For the birds

The birds that build
their homes in trees
raise a family
in the balmy days

I wonder how they feel
in autumn when all the leaves
fall leaving nothing but
the bare branches

how exposed and forlorn
in the wind and the rain
homeless and rootless
until spring comes again

John Lyons

Sunday drizzle

Sunday drizzle

In the stillness
           I hear the drizzle
falling through
           the universe
The birdsong
           is subdued
I see leaves
           gently waving
in the light breeze
           Our star has yet
to appear through
           the grey clouds

A train is running
           in the distance
and I think
           of Emily Dickinson
and the silences
           of Amherst to which
she was so attuned
           We share
the same cosmos
           a common heritage

What is time
           in the grand scheme
of things ?

What is any of it worth
           without love ?


Way of the world

Way of the world

Out of the window
          -an inclined skylight-
in the distance
         a tall conifer
heaves restlessly in the wind
         against a grey sky
A roof hip attached
         to the roof ridge
of the house opposite
          at an angle
of 135 degrees :
         weather-worn tiles
a little moss growing
          all due for renewal

All things have a life
         the birds warbling
in the bushes
         the rose garden
where the birds
         sometimes sing :
the train Emily heard
         passing through
the mountain pass
        and through her life :
the pebbles pounded to oblivion
         on Brighton beach
All things drifting
         towards extinction
All in good time

John Lyons



Out of the window
          -an inclined skylight-
in the distance
         I see a tall conifer
it heaves restlessly
         in the wind
against a grey sky
         I see too
a roof hip attached
         to the roof ridge
of the house opposite
         noting an angle
of 135 degrees :
         the tiles are weather-worn
a little moss has gathered
         they are all due
for renewal

All things have a life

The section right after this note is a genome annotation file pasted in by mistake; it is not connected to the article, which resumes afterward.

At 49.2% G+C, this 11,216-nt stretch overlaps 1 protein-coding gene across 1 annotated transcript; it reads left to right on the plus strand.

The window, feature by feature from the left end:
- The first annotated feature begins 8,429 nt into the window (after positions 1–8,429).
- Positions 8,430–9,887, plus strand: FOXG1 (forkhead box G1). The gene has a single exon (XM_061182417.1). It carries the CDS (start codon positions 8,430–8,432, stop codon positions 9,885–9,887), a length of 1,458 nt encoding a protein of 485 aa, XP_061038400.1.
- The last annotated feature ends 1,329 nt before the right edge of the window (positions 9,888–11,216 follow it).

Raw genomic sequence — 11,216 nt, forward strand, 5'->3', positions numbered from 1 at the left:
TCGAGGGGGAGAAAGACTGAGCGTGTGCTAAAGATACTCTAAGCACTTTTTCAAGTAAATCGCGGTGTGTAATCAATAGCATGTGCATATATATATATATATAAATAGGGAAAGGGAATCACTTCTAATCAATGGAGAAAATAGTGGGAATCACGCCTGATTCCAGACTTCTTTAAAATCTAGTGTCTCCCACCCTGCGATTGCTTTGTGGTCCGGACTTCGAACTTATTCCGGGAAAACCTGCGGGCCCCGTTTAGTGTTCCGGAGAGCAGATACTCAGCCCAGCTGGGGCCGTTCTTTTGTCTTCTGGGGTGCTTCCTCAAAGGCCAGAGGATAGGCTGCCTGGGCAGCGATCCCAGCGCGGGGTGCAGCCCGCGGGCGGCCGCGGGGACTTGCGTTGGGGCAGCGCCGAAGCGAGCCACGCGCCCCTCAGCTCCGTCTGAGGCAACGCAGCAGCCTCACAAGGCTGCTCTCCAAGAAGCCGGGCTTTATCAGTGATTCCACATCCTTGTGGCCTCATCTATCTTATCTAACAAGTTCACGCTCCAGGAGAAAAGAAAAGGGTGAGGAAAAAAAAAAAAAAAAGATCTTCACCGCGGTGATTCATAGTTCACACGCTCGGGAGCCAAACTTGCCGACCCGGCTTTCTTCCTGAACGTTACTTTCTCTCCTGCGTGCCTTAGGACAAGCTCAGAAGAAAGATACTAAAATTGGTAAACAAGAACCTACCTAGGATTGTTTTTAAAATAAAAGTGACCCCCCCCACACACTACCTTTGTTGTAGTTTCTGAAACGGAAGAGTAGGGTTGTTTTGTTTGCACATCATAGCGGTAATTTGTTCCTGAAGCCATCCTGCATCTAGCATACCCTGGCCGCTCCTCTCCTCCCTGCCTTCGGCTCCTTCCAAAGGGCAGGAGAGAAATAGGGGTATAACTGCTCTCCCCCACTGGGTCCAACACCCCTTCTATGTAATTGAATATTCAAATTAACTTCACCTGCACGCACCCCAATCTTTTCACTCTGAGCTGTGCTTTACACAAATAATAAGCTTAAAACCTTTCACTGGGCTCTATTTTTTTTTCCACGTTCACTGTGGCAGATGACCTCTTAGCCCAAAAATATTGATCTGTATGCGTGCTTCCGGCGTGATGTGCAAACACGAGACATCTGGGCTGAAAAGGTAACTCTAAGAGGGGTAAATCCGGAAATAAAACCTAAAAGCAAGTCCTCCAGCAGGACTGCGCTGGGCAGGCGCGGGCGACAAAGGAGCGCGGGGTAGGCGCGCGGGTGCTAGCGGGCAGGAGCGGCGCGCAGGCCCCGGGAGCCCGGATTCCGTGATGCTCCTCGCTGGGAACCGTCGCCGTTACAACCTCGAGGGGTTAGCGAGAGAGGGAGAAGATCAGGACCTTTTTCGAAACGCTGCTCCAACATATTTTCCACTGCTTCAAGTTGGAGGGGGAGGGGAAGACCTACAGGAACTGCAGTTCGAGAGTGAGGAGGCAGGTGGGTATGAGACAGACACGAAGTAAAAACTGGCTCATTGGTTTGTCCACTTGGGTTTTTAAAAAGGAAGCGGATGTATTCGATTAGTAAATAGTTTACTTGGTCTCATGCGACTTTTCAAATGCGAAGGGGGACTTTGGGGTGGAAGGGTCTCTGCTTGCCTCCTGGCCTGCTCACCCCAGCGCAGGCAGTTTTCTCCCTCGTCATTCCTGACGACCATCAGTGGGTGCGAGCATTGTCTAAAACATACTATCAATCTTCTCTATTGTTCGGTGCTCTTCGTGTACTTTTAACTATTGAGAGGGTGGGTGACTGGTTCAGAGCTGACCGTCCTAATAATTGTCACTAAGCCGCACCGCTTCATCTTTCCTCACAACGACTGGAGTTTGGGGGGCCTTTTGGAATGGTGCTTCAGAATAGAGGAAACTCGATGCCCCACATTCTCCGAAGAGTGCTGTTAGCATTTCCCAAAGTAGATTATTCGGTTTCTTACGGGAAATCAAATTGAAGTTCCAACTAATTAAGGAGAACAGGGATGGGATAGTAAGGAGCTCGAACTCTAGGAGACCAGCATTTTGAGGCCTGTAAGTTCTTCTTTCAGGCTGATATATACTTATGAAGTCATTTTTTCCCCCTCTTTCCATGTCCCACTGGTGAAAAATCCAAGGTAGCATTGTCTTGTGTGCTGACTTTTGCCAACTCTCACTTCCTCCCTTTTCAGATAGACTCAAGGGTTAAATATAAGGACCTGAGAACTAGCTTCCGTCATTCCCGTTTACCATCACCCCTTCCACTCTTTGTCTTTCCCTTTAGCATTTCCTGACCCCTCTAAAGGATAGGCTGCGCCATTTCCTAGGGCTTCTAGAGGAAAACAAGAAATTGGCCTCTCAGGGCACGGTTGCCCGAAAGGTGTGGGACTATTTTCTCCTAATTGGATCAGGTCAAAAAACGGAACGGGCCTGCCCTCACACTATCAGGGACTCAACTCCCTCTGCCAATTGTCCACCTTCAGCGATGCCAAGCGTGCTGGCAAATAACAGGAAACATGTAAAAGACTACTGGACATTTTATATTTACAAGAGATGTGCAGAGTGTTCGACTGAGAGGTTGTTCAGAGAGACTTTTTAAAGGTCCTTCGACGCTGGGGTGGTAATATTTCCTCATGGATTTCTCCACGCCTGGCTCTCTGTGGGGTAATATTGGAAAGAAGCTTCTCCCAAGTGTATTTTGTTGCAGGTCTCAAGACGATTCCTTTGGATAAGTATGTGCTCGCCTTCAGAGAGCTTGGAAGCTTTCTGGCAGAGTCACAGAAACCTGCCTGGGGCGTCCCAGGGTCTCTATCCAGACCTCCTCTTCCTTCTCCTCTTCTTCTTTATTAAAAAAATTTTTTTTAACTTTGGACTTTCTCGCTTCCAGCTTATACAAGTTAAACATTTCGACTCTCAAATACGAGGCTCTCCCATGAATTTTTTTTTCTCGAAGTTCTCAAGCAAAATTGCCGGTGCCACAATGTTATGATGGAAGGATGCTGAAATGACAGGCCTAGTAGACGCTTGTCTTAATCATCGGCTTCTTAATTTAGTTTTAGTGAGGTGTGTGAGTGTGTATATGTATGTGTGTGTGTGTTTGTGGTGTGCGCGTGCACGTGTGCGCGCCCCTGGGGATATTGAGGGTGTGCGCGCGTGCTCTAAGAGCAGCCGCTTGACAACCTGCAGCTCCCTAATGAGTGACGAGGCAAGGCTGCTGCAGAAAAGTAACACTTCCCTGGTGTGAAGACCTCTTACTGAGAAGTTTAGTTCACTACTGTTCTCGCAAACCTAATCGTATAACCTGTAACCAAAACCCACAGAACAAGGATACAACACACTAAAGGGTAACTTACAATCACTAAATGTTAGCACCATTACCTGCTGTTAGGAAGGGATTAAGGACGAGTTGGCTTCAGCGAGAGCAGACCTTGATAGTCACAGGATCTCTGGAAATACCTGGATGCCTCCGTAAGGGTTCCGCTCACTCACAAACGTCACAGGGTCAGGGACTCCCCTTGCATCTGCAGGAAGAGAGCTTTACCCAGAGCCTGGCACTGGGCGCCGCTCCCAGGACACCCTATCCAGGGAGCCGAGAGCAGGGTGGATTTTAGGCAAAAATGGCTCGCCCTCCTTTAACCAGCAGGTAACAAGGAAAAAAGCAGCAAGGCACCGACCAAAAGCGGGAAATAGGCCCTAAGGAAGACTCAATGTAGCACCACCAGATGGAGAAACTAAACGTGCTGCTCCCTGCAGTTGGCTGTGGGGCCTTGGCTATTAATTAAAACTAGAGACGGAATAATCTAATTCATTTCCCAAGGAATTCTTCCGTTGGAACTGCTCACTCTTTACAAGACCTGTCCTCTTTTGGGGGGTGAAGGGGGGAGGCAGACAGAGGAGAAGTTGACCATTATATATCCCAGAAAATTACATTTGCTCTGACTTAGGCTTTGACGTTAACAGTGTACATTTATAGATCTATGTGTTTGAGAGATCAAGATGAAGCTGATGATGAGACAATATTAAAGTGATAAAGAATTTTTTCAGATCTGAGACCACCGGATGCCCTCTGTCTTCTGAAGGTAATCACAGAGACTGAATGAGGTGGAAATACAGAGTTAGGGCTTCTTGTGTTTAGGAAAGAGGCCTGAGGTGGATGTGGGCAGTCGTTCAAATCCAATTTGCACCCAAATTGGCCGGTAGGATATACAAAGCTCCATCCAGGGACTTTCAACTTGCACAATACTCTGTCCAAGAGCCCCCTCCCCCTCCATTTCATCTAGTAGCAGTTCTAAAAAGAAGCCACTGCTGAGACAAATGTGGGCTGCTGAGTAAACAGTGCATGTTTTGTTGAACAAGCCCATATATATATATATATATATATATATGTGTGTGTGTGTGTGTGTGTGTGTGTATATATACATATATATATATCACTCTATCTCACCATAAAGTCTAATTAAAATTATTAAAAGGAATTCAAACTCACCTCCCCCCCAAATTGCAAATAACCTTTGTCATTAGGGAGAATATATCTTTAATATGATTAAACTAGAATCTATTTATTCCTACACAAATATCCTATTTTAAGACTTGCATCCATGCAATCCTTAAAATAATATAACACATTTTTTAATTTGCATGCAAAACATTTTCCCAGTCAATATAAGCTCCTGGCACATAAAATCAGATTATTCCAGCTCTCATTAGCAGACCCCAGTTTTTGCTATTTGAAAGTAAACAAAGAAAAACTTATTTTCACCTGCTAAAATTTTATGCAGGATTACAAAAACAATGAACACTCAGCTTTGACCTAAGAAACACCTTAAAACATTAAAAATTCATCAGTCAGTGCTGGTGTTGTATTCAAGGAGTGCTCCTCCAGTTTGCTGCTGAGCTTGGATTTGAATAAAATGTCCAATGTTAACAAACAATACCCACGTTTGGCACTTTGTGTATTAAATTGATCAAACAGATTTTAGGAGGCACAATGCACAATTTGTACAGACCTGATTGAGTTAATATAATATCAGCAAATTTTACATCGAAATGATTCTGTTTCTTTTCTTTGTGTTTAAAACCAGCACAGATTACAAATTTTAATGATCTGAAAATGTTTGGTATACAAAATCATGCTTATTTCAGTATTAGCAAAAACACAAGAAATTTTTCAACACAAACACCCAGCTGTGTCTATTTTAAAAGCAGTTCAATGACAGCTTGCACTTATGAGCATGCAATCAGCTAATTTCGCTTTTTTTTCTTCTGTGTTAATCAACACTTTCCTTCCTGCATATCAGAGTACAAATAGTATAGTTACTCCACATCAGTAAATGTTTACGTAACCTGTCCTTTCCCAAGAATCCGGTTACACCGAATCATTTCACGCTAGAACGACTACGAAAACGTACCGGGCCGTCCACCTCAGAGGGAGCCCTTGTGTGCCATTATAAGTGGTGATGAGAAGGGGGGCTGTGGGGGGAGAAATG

the birds warbling
in the bushes
         the rose garden
where the birds
         sometimes sing
the train heard
         passing through
the mountain pass
         by Emily Dickinson
who in turn had a life
         the pebbles pounded
to oblivion on Brighton beach
         all things hurtling
towards extinction
         all in their own good time

John Lyons




Some weeks ago on Platform 3          
               at Lewisham station
a working class man
               with a working class ferret
on a harnessed lead
               waiting for a train
to Charing Cross
               and when the train arrived
the ferret tugged restlessly at the lead
               eager to be the first to board
I wondered what business
               the ferret had at Charing Cross
though it was none of my business
               though let it be said
if anyone is interested
               that the word for a group
of ferrets is a business

Male ferrets are called hobs
               but all the girls are known as jills
and the babes as kits
               Though ferrets can sleep
for anything up to eighteen hours
               a day
you wouldn’t believe it
               while they’re awake
because they’re never still
               the pests !

Ferrets have been employed
               to lay wires
or as racers in rural fairs
               but the main use of ferrets
has always been hunting :
               with their long lean bodies
and inquisitive nature
               these mammals
are very well equipped
               for getting down holes
or chasing rodents
               rabbits and moles
out of their burrows

And like the rest of us
               ferrets are composed
of one hundred percent dust
               God bless ’em !

John Lyons

For the inspiration behind the poem’s final stanza, see Emily Dickinson: “This quiet dust was gentlemen and ladies / And lads and girls,” and also the final stanza of “The Color of the Grave is Green”.